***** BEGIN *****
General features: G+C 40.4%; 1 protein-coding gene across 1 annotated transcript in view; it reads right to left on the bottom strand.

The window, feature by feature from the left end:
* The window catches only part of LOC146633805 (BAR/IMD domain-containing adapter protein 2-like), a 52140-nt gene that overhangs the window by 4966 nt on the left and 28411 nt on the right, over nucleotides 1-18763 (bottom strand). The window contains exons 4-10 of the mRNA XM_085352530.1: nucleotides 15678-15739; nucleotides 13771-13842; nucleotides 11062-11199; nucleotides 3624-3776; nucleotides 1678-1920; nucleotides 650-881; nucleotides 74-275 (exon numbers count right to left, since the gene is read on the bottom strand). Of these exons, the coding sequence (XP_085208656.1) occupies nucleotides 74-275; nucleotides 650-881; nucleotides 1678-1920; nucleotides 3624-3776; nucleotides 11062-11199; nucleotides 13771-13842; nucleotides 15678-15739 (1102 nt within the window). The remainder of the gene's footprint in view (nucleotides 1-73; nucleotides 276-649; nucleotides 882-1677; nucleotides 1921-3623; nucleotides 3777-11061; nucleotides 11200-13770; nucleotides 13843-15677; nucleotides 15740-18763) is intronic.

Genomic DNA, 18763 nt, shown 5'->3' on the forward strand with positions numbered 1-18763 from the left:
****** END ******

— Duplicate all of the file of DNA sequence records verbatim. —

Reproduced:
General features: G+C 40.4%; 1 protein-coding gene across 1 annotated transcript in view; it reads right to left on the bottom strand.

The window, feature by feature from the left end:
* The window catches only part of LOC146633805 (BAR/IMD domain-containing adapter protein 2-like), a 52140-nt gene that overhangs the window by 4966 nt on the left and 28411 nt on the right, over nucleotides 1-18763 (bottom strand). The window contains exons 4-10 of the mRNA XM_085352530.1: nucleotides 15678-15739; nucleotides 13771-13842; nucleotides 11062-11199; nucleotides 3624-3776; nucleotides 1678-1920; nucleotides 650-881; nucleotides 74-275 (exon numbers count right to left, since the gene is read on the bottom strand). Of these exons, the coding sequence (XP_085208656.1) occupies nucleotides 74-275; nucleotides 650-881; nucleotides 1678-1920; nucleotides 3624-3776; nucleotides 11062-11199; nucleotides 13771-13842; nucleotides 15678-15739 (1102 nt within the window). The remainder of the gene's footprint in view (nucleotides 1-73; nucleotides 276-649; nucleotides 882-1677; nucleotides 1921-3623; nucleotides 3777-11061; nucleotides 11200-13770; nucleotides 13843-15677; nucleotides 15740-18763) is intronic.

Genomic DNA, 18763 nt, shown 5'->3' on the forward strand with positions numbered 1-18763 from the left: